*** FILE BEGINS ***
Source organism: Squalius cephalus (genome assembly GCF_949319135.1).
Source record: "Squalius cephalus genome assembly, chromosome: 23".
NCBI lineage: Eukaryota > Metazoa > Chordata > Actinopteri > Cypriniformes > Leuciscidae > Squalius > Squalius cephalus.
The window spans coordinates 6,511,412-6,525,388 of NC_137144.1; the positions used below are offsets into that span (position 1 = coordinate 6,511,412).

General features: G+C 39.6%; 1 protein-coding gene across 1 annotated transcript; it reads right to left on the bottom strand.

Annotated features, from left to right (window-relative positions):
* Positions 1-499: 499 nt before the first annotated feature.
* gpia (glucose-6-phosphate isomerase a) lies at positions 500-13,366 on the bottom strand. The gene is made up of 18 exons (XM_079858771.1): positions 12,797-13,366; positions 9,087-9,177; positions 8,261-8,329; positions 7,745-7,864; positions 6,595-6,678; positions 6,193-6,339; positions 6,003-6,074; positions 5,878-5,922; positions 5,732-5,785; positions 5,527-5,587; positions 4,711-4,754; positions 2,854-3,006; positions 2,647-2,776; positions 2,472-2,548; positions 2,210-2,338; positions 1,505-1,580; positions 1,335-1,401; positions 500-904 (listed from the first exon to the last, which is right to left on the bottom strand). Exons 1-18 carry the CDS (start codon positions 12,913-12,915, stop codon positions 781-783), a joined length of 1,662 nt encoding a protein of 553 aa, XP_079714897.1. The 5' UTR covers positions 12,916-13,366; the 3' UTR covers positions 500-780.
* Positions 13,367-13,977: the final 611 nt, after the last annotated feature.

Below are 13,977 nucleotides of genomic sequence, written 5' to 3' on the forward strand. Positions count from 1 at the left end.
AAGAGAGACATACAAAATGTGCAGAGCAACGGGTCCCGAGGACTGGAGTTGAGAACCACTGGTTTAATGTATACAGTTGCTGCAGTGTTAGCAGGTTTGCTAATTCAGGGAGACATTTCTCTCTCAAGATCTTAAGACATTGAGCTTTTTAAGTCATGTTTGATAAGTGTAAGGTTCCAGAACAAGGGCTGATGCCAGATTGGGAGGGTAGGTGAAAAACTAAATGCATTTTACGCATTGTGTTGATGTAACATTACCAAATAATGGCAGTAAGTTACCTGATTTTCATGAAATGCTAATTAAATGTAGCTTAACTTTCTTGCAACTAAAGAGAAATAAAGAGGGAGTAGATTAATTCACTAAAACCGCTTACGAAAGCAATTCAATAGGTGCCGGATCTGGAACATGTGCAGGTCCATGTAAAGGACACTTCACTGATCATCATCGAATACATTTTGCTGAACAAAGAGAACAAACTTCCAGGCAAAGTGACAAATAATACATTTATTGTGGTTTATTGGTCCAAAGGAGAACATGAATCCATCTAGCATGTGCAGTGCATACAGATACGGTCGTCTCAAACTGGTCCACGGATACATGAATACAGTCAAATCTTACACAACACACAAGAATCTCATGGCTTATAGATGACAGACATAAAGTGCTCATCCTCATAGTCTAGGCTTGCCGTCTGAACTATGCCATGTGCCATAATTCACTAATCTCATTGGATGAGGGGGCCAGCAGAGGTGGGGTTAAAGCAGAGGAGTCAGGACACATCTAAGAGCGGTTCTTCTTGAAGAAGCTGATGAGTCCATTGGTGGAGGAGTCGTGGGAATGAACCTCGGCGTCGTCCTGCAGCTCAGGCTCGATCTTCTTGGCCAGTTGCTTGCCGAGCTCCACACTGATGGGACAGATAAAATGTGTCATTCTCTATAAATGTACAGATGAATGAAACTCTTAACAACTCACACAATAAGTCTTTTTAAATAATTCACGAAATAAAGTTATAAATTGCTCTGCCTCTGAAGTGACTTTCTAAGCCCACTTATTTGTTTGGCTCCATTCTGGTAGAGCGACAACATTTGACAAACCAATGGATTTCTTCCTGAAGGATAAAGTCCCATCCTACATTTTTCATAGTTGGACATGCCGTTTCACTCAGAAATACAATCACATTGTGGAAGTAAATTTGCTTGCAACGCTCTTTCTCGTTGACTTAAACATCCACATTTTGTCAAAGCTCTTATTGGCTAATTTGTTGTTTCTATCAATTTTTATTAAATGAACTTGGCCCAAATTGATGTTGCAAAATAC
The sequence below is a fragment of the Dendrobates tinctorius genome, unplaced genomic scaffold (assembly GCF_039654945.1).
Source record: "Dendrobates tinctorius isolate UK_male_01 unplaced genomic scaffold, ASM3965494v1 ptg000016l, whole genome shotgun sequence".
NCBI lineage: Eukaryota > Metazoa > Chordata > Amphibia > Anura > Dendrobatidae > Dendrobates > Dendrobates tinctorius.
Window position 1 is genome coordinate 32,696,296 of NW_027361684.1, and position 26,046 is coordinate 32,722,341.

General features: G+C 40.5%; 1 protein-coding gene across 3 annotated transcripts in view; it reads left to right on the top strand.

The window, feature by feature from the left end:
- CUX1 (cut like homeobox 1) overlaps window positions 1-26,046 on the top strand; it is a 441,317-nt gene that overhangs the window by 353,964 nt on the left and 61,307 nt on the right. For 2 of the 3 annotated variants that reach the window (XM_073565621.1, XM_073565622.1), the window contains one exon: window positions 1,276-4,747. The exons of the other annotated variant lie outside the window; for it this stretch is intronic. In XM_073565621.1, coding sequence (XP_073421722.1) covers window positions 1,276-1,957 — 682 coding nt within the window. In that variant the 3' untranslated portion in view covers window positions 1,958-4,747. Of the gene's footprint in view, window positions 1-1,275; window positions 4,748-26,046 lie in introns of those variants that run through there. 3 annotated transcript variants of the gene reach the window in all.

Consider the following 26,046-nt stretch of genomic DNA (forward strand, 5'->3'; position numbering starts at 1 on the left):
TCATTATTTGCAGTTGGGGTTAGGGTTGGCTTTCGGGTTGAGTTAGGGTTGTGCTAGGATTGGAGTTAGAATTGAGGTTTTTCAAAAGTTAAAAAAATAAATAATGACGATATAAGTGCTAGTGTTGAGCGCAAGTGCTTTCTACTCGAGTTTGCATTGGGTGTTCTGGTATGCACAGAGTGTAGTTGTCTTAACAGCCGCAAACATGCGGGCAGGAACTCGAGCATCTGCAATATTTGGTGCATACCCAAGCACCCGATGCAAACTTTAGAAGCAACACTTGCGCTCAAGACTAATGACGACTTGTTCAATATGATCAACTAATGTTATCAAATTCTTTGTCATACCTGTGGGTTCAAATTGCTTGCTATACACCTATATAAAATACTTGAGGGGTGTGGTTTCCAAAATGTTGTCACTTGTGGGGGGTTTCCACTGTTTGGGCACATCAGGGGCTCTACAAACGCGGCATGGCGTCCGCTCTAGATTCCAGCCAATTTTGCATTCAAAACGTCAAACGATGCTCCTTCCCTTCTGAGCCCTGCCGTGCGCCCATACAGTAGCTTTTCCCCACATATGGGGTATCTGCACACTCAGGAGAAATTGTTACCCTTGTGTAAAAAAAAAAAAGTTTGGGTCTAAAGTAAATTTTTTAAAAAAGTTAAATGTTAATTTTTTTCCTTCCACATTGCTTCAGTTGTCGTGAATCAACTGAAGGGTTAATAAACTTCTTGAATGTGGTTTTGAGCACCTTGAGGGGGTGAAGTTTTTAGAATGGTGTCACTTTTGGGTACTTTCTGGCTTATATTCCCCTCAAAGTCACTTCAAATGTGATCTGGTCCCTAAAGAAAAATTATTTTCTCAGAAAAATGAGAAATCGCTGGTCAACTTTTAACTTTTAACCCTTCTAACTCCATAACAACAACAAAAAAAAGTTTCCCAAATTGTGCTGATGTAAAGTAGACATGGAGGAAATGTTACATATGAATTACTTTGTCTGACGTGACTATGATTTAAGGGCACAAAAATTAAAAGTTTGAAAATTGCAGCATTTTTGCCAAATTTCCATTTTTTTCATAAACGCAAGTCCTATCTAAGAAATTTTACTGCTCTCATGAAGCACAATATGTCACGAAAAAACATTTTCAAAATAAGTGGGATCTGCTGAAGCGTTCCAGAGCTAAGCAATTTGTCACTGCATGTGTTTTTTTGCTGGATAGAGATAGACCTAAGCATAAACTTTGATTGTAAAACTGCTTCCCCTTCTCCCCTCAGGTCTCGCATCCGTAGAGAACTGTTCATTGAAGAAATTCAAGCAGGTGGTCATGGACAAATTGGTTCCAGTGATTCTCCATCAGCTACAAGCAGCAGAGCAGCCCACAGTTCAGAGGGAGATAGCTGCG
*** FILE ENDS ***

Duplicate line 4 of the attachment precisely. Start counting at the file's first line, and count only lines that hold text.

The window spans coordinates 6,511,412-6,525,388 of NC_137144.1; the positions used below are offsets into that span (position 1 = coordinate 6,511,412).